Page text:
Tuesday, December 15, 2009

Mutualism and free schools

Let's be generous and welcome a couple of initiatives from the other parties.

In this morning's Guardian Tessa Jowell had an article trailing the Progress lecture she gave this evening:

on the supply side, we need to do more than hold up the model of the relentlessly managed plc. We should look instead at other successful ways of delivering goods and services. There are important lessons to be learned from studying how the Co-op and John Lewis work, companies owned, respectively, by their customers and their staff.

Public services exist to serve, and are paid for by, the public, so it is the public that has the right to influence how those services are delivered, to build shared responsibility for them, and improve them by harnessing the efforts of both professionals and those they serve.

Indeed, can we really expect citizens to take on greater responsibility for their own health, learning, and environmental impact, if public services fail to give them the right to shape the ways in which they deliver them? We can. By bringing users, employees, and others together as mutual members of the provider organisation we can successfully get to grips with the supply side of public service.

All good stuff, and let's not spoil it by asking why her government has done so little to further this agenda after 12 years in office. Note too that this is a Labour minister solemnly pointing out that "the relentlessly managed plc" is not the only possible model of organisation. Whatever happened to socialism.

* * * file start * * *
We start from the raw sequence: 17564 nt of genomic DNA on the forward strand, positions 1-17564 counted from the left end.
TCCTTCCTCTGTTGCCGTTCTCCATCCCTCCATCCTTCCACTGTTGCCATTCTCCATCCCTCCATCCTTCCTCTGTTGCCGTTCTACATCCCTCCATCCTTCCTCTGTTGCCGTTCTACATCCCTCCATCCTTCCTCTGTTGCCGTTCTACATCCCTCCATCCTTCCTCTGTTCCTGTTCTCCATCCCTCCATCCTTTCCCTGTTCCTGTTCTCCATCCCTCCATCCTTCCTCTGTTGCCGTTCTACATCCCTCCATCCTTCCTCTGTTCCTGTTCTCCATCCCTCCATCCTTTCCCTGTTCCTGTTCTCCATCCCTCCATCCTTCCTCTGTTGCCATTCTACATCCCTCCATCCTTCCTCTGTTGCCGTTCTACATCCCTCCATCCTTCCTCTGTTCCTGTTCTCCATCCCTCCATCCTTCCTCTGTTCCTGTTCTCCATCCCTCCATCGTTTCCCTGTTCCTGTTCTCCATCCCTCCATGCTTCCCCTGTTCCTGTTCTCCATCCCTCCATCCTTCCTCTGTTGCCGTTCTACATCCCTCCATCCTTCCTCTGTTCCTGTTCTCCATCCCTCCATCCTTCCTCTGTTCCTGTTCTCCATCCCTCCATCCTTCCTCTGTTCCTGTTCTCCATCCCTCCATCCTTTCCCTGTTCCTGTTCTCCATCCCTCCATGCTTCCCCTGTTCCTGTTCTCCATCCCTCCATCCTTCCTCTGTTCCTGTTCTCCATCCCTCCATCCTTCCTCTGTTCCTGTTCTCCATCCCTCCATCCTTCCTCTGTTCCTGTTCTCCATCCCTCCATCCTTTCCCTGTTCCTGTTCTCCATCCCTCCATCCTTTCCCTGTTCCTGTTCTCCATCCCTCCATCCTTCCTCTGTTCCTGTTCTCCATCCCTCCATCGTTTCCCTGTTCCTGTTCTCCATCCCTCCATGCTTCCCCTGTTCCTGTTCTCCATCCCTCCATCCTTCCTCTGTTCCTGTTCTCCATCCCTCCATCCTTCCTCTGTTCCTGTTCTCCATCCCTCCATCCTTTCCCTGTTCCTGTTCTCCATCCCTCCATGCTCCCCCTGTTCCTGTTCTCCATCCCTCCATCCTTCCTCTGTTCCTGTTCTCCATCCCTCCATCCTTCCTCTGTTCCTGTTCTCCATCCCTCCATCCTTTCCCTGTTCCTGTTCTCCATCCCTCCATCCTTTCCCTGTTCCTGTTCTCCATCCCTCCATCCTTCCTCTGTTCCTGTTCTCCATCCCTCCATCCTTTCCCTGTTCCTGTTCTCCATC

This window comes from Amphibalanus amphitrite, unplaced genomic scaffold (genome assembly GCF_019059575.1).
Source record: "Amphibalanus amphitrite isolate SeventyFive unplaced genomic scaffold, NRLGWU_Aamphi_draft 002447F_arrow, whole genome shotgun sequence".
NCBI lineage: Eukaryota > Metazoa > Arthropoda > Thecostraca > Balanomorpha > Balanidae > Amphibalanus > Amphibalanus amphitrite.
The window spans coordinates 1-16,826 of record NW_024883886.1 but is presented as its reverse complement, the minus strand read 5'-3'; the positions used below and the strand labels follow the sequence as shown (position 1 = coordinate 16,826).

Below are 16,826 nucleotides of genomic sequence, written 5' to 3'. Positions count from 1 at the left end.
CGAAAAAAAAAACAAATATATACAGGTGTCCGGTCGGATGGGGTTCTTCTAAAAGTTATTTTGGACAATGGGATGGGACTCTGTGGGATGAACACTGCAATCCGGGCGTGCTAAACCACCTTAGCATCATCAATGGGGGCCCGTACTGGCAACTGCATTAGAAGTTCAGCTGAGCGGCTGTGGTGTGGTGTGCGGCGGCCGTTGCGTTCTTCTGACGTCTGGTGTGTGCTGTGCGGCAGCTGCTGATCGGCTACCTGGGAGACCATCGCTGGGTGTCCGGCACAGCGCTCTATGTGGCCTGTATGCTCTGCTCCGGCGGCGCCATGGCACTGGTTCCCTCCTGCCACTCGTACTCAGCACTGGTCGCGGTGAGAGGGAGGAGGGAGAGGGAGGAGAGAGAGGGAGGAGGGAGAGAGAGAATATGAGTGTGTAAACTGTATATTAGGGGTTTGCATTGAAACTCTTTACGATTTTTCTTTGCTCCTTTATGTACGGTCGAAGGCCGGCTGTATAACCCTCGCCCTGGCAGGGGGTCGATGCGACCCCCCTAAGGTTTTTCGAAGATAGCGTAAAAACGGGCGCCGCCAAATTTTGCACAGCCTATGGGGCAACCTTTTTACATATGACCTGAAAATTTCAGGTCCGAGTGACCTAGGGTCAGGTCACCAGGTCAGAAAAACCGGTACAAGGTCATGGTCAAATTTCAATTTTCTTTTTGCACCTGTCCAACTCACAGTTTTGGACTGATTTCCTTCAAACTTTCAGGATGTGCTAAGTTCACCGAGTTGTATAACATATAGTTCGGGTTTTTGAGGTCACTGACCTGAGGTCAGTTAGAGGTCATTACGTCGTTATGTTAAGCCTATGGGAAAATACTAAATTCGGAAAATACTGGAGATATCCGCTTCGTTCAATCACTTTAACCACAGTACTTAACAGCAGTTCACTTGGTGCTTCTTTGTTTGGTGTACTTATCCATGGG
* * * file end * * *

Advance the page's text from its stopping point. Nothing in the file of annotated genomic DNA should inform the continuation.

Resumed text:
On the Tory side, I take similar encouragement from the Guardian report that:
Hundreds of parent groups have come forward to set up schools under Conservative plans to overhaul the education system which could see new community-run primaries and secondaries given the go-ahead within months of a change of government, figures seen by the Guardian reveal.
If this policy is to have any point then the Tories are going to have to give up their plans to decide centrally how children should be taught and even what they should wear. But I am pleased it appears to proving popular.

Those who oppose it should beware of taking the John Prescott line:
"If you set up a school and it becomes a good school, the great danger is that everyone wants to go there."

1 comment:

Tristan said...

I can't see Labour or the Tories opening up the education supply - they would lose central control.

Unfortunately the LibDems probably wouldn't either, but more because it could be seen as unfair (although ensuring someone is not given a chance to attend a school more suited to them is also unfair, but its a less seen unfairness)